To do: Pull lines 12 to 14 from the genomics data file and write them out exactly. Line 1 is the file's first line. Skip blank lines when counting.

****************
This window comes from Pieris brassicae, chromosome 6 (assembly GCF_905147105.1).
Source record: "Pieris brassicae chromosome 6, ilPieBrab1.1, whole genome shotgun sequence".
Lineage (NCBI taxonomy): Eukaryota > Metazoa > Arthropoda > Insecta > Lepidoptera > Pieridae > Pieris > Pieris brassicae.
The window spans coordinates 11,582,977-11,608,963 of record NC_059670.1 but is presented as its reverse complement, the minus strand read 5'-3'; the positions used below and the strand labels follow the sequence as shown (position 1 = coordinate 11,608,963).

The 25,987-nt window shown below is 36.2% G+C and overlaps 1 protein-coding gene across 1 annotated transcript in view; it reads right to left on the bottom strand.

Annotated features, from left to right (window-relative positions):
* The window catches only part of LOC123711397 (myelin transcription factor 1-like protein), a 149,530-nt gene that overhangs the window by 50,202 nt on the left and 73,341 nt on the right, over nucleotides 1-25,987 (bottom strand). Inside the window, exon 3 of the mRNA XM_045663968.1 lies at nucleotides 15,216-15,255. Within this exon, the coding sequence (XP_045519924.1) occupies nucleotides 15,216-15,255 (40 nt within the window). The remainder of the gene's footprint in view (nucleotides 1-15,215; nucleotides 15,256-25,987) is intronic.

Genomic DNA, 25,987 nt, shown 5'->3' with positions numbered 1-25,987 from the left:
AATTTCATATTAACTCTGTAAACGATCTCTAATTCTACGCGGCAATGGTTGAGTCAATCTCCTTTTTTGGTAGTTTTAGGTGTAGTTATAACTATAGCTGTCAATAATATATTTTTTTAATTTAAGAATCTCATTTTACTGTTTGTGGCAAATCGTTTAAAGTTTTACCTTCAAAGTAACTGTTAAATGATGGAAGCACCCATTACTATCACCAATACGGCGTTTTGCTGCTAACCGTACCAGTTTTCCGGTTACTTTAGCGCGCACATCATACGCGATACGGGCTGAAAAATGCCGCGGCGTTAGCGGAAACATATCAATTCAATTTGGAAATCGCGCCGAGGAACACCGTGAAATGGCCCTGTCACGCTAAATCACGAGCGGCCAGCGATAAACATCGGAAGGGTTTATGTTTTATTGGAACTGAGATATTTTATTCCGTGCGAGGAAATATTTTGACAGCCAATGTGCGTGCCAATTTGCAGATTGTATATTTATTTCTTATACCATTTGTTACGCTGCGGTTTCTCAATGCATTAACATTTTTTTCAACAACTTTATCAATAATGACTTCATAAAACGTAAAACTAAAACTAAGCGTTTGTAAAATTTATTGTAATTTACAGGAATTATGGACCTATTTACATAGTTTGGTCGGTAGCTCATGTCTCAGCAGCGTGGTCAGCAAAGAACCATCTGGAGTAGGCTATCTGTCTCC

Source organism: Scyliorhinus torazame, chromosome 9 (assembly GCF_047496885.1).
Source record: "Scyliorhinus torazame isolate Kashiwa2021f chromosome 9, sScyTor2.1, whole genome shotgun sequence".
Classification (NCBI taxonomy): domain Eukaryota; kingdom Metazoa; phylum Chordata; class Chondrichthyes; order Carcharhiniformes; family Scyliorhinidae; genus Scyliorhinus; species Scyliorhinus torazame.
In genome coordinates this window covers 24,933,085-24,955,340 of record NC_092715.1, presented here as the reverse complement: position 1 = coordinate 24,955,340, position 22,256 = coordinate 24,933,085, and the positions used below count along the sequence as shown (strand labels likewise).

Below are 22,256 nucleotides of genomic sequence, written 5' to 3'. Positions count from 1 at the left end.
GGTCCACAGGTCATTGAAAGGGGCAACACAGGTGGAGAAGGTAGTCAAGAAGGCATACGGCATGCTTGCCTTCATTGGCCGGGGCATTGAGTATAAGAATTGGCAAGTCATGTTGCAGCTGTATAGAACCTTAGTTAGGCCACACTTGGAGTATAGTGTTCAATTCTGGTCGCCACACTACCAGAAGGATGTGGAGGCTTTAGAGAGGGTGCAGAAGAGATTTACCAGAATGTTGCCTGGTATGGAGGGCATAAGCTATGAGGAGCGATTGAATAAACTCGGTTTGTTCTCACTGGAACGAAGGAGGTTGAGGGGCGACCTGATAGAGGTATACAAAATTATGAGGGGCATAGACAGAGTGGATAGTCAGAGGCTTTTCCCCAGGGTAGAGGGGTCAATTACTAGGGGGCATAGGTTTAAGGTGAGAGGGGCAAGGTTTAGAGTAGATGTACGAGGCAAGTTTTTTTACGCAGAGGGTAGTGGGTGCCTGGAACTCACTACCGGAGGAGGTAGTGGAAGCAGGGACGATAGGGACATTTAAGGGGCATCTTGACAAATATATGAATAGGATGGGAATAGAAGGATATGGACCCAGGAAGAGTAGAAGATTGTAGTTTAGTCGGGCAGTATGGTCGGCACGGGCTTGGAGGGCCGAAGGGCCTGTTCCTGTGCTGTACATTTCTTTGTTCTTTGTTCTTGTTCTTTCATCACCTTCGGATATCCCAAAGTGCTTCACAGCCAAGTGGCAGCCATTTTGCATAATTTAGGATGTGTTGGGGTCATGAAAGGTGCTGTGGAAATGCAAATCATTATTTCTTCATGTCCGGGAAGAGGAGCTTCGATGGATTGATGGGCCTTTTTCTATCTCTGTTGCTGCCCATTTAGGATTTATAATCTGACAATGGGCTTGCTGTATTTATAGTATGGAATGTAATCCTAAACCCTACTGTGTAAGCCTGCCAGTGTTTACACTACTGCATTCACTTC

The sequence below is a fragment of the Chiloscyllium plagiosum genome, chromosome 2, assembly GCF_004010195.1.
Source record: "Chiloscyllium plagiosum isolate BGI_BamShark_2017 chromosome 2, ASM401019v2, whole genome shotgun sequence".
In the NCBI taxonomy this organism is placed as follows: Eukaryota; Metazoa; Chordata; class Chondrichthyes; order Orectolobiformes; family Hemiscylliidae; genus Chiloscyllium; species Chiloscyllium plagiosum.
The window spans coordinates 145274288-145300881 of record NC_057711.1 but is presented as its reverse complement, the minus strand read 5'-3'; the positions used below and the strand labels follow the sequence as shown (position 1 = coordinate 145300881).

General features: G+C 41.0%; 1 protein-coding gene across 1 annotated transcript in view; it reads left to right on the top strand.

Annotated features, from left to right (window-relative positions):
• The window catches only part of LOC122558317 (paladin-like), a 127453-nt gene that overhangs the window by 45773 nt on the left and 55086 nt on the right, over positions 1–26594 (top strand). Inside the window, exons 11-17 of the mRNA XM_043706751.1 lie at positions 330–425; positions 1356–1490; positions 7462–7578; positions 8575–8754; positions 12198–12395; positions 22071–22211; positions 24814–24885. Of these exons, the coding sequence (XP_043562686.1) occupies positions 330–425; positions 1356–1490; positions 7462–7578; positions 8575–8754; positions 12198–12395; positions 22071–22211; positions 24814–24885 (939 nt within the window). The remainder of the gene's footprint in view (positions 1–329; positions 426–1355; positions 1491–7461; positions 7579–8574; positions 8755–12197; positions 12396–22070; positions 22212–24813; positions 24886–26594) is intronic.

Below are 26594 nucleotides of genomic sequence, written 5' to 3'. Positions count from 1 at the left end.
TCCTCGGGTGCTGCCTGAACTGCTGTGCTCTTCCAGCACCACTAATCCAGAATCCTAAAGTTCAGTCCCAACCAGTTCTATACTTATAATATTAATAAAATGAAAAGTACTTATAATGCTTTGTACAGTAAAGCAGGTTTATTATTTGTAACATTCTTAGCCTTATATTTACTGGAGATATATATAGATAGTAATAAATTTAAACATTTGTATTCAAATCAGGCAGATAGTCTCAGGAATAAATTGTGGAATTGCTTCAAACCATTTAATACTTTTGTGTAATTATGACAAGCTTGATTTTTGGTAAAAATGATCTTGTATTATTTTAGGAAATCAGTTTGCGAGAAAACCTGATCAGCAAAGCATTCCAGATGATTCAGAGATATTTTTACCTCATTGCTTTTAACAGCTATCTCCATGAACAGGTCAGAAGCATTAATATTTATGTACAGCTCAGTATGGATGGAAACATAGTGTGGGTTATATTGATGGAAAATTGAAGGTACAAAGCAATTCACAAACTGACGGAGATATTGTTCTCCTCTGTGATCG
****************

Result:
Classification (NCBI taxonomy): domain Eukaryota; kingdom Metazoa; phylum Chordata; class Chondrichthyes; order Carcharhiniformes; family Scyliorhinidae; genus Scyliorhinus; species Scyliorhinus torazame.
In genome coordinates this window covers 24,933,085-24,955,340 of record NC_092715.1, presented here as the reverse complement: position 1 = coordinate 24,955,340, position 22,256 = coordinate 24,933,085, and the positions used below count along the sequence as shown (strand labels likewise).

Below are 22,256 nucleotides of genomic sequence, written 5' to 3'. Positions count from 1 at the left end.